We The Peoples
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We The Peoples

Why we will continue to press for education for Afghan girls

UNHCR-supported school in Afghanistan provides education lifeline for displaced pupils

For many of us at the UN, these past weeks have been a blur, with our thoughts and work almost exclusively with the Afghan people. Between the many crisis meetings, calls, and latest harrowing bulletins, I’m haunted by a memory from one of my visits to the country.

Several years ago, in a school outside Kabul, I met a group of teenage girls. Internally displaced, they had lost their homes to violence. They had very little, but the excited smiles in that classroom told a different story. The girls were learning, so they had hope. They dreamt of careers and a better future.

Their dreams, along with those of millions of other Afghan girls, could be in serious jeopardy. Amid all the horrific news coming out of the country, it’s still unclear to what extent women will be allowed to attend school or university under the new regime. It’s clear the Taliban’s record is dire.

Women and girls were banned from studying when the Taliban was last in power. During those five lost years, from 1996–2001, a lucky few huddled terrified in underground schools, the rest were deprived of an education. Neither Afghanistan, nor the world, can afford a repeat.

Since the Taliban’s departure, millions more Afghan girls entered school. In 2004, a new constitution laid down the right to free education for all citizens. It has been a hard path, however, with UNICEF saying the country’s literacy rate remains just 19% among girls under 15.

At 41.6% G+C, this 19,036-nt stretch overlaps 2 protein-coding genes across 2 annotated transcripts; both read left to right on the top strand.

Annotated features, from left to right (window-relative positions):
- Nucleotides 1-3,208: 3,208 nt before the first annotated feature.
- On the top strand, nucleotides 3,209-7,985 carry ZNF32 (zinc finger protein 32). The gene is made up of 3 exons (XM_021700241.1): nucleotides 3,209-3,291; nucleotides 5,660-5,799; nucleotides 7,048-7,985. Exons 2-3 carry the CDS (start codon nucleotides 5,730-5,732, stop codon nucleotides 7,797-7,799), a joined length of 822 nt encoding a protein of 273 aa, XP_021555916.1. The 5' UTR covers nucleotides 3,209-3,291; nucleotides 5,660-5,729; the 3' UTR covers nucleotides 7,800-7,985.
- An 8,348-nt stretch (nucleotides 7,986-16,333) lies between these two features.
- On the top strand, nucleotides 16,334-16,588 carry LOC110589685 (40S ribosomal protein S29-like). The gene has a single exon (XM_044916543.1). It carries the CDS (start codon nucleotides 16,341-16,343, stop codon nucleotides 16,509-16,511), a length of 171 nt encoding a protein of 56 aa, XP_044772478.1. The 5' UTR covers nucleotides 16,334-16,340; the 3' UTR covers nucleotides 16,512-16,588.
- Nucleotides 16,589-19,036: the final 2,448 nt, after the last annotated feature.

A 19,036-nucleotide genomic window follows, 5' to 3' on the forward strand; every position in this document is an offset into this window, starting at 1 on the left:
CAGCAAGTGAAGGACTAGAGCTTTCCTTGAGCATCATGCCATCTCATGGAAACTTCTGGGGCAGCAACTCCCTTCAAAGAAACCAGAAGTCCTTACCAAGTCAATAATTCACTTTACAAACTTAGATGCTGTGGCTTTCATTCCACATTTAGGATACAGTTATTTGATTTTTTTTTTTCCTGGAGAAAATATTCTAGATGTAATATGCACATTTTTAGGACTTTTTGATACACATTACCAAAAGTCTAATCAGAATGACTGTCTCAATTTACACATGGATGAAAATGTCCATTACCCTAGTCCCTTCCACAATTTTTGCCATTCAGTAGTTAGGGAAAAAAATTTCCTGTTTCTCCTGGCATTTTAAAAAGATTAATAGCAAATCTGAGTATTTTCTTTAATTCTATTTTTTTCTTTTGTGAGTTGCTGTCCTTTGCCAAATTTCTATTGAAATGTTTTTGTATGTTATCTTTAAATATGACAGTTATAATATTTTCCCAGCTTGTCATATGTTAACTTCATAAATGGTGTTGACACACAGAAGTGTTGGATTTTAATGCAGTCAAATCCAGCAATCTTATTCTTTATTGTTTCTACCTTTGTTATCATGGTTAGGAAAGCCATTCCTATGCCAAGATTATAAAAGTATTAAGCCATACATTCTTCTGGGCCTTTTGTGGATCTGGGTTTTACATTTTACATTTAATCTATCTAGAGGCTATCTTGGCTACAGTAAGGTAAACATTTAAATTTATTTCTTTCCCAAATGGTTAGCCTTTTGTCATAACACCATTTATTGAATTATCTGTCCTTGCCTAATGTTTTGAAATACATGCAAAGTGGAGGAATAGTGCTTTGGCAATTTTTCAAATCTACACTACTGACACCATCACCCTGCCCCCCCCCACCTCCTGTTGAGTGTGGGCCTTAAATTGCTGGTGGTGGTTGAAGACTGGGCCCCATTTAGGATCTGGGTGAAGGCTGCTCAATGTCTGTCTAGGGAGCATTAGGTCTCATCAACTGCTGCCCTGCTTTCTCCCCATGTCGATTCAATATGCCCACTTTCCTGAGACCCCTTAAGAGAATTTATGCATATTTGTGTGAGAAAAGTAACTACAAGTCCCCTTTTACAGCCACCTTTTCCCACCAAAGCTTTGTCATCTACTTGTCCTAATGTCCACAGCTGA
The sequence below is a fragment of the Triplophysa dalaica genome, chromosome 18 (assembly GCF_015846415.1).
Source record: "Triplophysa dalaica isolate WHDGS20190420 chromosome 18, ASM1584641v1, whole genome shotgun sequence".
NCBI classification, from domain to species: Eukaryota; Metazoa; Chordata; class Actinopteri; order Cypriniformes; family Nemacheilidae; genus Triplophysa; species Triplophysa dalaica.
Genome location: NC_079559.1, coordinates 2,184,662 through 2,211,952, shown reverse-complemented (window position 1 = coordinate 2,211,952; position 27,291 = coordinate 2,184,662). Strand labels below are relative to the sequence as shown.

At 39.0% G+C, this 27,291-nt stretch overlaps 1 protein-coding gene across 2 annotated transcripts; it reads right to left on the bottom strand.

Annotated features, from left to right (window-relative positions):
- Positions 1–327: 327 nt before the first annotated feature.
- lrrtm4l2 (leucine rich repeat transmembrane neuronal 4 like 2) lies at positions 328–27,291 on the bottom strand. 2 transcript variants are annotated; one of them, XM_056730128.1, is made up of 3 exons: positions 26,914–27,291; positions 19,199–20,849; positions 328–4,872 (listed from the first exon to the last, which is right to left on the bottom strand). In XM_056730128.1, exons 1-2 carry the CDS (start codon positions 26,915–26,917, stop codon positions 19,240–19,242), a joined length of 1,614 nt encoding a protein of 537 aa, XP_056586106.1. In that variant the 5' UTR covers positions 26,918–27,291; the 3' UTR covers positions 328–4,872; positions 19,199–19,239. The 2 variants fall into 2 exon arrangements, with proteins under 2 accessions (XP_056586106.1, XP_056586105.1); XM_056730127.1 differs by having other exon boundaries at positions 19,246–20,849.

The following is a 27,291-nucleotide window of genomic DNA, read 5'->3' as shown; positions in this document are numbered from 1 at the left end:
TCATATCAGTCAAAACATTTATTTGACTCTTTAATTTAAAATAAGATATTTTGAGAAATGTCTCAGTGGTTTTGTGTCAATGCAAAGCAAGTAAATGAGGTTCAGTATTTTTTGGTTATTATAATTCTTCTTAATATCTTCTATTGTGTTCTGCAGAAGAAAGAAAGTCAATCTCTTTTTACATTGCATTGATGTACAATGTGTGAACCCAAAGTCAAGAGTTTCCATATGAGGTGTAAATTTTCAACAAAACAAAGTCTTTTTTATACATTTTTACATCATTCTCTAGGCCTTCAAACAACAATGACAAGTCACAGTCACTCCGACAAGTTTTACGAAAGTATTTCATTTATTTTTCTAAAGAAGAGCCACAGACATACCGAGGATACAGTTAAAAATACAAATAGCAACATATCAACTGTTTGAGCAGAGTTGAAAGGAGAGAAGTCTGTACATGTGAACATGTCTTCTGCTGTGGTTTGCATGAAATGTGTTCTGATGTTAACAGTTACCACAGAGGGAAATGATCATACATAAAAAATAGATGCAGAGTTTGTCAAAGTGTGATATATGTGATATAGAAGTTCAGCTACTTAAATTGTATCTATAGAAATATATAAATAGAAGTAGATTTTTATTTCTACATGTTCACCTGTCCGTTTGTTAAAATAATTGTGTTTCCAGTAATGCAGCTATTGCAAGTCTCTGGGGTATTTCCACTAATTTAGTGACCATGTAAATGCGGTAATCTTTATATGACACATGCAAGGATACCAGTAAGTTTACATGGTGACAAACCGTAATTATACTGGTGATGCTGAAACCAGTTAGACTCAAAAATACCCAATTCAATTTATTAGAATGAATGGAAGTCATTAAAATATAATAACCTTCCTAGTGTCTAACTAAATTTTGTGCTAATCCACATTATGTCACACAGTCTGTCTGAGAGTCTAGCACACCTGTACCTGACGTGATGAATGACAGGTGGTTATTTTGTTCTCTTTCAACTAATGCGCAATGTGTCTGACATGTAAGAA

These are hard-won gains, achieved against a backdrop of decades of conflict and abject poverty. But every girl finishing school is a triumph, not just of individual potential, but of wider development. Studies show that with each year of schooling, future wages rise on average by 3.9%.

Meanwhile, separate studies have shown that educating girls has a myriad of positive knock-on effects on wider society, from a reduction in child marriage and teen pregnancy to better child and mother survival rates in childbirth and a less of a risk of sexual exploitation and abuse.

Together with our partners, the UN has supported Afghan girls’ education for decades. We won’t stop now. We will never give up insisting women and girls attend school at all levels, giving them tools to participate in professional life as doctors, lawyers, journalists, and politicians.

Fearing a return to the dark days, many Afghan women are desperate to leave. Only a fraction will succeed, leaving millions at the mercy of the new regime. The Taliban has made statements in recent days pledging to uphold the rights of women to work and of girls to go to school. The world is watching closely. Girls’ access to all levels of education will be taken as a key indicator of the Taliban’s commitment to human rights. And as UN rights chief Michelle Bachelet has warned, those and other hard-won women’s rights are “fundamental red lines,” not to be crossed.

We are adamant that women’s and girls’ rights can only go in one direction, forward. And so, as the UN continues to scale up our response to Afghans’ growing needs, I’ll hold up the memory of the blossoming I saw in that classroom. We cannot allow those dreams to be snuffed out.

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